Big Pharma Greed Kills Women!

Tomorrow more than 50 women living with cancer will join 500+ activists from the Treatment Action Campaign, Cancer Alliance, SECTION27, MSF, and other members of the Fix the Patent Laws coalition at a picket outside pharmaceutical company Roche. We will be highlighting our ongoing concerns over the excessive price of breast cancer medicine trastuzumab.

The picket will be in memory of Tobeka Daki. An activist who had been leading this call in 2016 but who sadly passed away without ever getting the chance to access trastuzumab.

In South Africa Roche holds multiple patents on trastuzumab (Herceptin) that may block more affordable biosimilars coming to market until 2033. Currently it costs around ZAR 211,920 for a year’s treatment course in the public sector and is only available in very limited circumstances. It is excluded from prescribed minimum benefits of private medical schemes because of the cost. Other developing countries face similar problems in accessing affordable trastuzumab.

In other parts of the world where the patents have expired, Roche is using different means to block access including litigating against biosimilar versions.

We stand with women with breast cancer and activists across the world to say “Roche Greed Kills”.

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The Dignity of Protest

Stand Up, Speak Up, Speak Out: The Dignity of Protest
By Eric Friedman

“Our lives begin to end the day we become silent about things that matter.” — Martin Luther King, Jr.

“Show up, dive in, stay at it,” implored President Obama in his recent farewell address. In a different context, Congressman John Lewis (the civil rights leader best known for his courage in leading a peaceful 1965 march for voting rights, during which he was severely beaten by state troopers as the march got underway in Selma, Alabama), who serves as a moral compass for so many, including myself, also recently spoke of the need to “stand up, speak up, and speak out.”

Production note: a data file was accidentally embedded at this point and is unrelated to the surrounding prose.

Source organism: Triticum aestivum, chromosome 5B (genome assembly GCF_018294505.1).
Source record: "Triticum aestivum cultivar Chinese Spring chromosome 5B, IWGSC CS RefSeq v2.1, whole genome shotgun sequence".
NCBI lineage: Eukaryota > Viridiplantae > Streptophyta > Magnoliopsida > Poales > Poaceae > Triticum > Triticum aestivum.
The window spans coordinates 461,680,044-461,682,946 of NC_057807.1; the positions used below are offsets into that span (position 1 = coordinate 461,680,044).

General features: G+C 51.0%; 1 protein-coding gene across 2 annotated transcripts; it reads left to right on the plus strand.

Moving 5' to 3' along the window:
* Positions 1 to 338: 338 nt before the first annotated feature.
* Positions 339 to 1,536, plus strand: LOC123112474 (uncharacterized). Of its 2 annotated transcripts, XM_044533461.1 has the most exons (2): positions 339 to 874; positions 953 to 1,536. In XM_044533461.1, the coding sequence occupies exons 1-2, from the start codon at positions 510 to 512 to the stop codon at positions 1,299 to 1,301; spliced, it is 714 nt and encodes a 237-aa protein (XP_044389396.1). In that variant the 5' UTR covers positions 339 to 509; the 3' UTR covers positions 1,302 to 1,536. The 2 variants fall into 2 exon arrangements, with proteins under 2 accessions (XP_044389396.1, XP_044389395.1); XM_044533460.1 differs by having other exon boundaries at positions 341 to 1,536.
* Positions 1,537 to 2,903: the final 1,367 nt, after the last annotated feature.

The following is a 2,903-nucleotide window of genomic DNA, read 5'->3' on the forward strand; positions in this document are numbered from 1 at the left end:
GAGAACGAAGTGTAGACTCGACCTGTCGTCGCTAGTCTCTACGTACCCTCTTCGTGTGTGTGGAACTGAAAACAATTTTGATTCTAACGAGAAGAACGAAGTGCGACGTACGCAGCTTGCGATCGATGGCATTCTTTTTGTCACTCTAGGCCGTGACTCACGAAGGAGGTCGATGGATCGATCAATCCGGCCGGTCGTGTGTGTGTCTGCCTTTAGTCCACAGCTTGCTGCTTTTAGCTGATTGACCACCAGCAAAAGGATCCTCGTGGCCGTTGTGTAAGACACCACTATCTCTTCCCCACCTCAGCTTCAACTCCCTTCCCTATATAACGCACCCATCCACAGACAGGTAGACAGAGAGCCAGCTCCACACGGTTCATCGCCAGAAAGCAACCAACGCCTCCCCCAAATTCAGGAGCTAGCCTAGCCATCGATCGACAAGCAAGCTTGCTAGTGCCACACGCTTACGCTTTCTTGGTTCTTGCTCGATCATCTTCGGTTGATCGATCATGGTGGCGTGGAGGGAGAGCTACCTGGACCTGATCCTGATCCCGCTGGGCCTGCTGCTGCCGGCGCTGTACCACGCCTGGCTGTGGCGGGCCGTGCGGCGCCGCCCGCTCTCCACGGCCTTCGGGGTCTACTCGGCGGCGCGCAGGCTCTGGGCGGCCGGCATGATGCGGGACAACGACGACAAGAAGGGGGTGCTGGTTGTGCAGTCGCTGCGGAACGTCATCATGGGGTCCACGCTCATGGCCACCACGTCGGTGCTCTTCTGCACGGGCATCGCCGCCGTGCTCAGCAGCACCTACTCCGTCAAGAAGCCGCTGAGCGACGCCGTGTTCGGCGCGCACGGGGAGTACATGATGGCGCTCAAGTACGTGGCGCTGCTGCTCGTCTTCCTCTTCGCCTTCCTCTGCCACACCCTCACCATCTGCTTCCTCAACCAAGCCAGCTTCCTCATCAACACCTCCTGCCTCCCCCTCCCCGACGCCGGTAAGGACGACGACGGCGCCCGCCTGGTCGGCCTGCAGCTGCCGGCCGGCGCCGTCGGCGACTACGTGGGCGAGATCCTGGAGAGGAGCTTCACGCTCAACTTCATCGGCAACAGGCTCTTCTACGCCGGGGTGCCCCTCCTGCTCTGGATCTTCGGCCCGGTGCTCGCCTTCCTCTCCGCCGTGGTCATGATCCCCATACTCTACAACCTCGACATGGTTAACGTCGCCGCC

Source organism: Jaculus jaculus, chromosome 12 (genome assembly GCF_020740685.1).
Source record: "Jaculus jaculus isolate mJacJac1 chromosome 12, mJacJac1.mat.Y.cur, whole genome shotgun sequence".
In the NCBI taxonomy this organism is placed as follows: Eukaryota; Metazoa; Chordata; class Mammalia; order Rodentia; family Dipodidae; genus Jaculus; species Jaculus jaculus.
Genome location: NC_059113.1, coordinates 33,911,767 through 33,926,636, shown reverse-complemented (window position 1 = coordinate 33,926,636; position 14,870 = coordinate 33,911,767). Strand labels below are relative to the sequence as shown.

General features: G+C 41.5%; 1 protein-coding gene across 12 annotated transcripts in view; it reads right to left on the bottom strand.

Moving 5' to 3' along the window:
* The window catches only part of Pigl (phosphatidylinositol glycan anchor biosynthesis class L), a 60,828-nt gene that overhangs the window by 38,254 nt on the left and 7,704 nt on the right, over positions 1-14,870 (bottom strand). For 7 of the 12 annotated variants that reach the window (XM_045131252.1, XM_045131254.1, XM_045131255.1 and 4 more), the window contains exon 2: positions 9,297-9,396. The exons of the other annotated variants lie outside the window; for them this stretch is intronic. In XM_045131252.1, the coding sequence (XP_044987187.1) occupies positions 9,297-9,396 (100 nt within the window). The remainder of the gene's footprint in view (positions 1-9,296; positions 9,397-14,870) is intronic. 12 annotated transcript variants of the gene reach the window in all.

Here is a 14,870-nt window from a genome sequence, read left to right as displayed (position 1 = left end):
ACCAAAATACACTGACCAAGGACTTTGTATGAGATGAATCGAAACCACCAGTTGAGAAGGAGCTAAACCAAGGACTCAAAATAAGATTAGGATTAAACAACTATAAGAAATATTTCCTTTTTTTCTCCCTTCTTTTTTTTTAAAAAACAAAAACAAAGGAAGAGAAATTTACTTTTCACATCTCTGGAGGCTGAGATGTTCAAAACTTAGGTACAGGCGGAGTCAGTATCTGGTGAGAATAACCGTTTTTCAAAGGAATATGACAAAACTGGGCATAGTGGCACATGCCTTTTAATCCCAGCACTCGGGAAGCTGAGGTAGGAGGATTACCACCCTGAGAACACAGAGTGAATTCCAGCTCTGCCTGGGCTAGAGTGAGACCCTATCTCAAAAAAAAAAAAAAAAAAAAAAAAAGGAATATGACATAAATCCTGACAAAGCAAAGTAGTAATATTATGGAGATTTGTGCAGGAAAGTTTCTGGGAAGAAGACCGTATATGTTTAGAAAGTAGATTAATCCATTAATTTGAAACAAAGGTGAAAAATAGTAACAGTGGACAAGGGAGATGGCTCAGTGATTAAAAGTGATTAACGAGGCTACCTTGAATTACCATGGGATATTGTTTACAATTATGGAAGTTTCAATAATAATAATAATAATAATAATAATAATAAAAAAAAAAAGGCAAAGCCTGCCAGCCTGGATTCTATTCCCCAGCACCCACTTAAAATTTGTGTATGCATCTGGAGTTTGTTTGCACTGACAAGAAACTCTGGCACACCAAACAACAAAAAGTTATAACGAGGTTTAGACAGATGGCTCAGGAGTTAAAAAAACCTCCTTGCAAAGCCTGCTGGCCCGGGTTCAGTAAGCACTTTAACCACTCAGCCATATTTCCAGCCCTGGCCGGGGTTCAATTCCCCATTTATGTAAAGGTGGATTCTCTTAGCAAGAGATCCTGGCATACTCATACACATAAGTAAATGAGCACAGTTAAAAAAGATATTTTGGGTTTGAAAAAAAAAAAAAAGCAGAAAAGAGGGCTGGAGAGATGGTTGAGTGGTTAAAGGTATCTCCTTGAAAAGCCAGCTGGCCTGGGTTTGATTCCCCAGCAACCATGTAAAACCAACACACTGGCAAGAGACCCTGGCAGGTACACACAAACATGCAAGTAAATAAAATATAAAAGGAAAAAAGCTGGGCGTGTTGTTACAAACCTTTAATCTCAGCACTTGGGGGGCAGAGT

I expect that over the next several years, in the United States, many people will be in the streets, standing up and speaking up, as the next administration takes charge amid widespread fear that it will seek to roll back a sweeping array of human right and social justice advances. Yet probably far more people who deeply oppose what appears to lie ahead will not join the marches, rallies, and other avenues of peaceful protest. One reason: quite understandably, they may feel – as many of those who decide to march or otherwise make their voices heard might feel as well – that those in power in Washington will pay them no heed. What good is protesting, they may wonder, if when they speak truth to power, no one listens?

Yet with good reason, such protests have long been at the core of social justice movements – and are at the heart of what we need to do when justice is on the line in the days and years ahead. I believe we need to speak out whenever we see injustice – even when there appears little chance that those who hold office will heed our call. Here are reasons why.

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